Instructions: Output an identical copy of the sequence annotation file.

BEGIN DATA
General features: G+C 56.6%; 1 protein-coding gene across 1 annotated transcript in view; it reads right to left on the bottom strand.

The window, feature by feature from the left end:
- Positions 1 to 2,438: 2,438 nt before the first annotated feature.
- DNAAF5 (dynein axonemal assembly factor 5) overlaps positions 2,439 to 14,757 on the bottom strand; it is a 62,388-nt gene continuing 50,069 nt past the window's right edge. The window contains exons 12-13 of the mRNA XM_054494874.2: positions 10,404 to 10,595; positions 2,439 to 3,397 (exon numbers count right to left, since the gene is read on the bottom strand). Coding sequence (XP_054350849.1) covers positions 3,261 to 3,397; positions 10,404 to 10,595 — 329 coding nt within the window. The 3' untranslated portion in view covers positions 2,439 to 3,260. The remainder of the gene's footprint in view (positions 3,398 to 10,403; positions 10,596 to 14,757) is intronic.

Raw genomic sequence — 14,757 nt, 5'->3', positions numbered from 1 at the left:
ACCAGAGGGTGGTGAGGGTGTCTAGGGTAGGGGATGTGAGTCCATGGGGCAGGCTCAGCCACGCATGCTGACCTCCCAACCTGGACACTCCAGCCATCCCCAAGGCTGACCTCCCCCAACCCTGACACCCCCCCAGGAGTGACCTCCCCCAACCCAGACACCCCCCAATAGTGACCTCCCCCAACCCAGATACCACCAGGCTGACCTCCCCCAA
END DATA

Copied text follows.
General features: G+C 56.6%; 1 protein-coding gene across 1 annotated transcript in view; it reads right to left on the bottom strand.

The window, feature by feature from the left end:
- Positions 1 to 2,438: 2,438 nt before the first annotated feature.
- DNAAF5 (dynein axonemal assembly factor 5) overlaps positions 2,439 to 14,757 on the bottom strand; it is a 62,388-nt gene continuing 50,069 nt past the window's right edge. The window contains exons 12-13 of the mRNA XM_054494874.2: positions 10,404 to 10,595; positions 2,439 to 3,397 (exon numbers count right to left, since the gene is read on the bottom strand). Coding sequence (XP_054350849.1) covers positions 3,261 to 3,397; positions 10,404 to 10,595 — 329 coding nt within the window. The 3' untranslated portion in view covers positions 2,439 to 3,260. The remainder of the gene's footprint in view (positions 3,398 to 10,403; positions 10,596 to 14,757) is intronic.

Raw genomic sequence — 14,757 nt, 5'->3', positions numbered from 1 at the left:
ACCAGAGGGTGGTGAGGGTGTCTAGGGTAGGGGATGTGAGTCCATGGGGCAGGCTCAGCCACGCATGCTGACCTCCCAACCTGGACACTCCAGCCATCCCCAAGGCTGACCTCCCCCAACCCTGACACCCCCCCAGGAGTGACCTCCCCCAACCCAGACACCCCCCAATAGTGACCTCCCCCAACCCAGATACCACCAGGCTGACCTCCCCCAA